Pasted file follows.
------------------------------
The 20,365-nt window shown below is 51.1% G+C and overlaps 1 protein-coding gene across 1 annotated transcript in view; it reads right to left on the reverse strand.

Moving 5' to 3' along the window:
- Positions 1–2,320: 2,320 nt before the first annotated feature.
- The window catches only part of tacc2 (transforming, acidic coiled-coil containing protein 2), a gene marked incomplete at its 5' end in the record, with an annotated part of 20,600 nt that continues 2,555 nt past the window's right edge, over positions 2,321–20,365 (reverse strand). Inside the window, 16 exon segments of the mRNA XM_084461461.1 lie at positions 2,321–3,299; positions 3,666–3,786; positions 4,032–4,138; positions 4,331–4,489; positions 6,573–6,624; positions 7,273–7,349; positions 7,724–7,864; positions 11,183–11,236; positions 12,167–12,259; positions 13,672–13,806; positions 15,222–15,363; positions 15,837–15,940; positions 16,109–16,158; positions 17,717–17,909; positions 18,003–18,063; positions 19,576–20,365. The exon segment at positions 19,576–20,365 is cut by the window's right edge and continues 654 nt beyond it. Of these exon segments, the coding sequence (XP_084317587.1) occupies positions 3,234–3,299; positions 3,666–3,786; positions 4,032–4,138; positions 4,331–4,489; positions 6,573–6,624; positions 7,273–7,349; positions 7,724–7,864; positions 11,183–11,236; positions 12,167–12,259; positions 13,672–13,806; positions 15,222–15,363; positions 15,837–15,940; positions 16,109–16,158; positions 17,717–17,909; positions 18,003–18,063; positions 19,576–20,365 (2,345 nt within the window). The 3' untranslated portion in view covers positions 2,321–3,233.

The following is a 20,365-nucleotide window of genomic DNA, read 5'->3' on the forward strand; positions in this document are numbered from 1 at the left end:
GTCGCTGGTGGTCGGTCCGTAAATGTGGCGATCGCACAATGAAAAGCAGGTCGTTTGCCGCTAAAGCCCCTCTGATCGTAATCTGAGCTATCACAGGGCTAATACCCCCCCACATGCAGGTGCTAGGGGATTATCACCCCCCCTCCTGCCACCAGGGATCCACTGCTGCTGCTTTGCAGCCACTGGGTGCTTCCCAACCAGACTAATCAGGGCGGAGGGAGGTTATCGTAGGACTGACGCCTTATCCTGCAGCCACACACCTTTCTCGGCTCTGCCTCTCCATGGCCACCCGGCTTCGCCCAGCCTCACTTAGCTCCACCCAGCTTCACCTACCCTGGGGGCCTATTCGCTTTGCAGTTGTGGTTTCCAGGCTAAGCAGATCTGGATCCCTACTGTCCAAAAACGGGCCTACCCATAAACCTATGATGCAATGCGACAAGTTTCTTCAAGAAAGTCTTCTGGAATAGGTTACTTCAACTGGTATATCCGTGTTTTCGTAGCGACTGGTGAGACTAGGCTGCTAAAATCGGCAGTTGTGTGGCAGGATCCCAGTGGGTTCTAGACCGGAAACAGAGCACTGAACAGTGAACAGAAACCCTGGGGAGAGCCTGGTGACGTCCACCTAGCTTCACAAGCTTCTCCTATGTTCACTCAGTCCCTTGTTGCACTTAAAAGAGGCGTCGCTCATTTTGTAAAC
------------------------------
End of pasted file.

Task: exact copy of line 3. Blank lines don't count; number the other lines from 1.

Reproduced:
- Positions 1–2,320: 2,320 nt before the first annotated feature.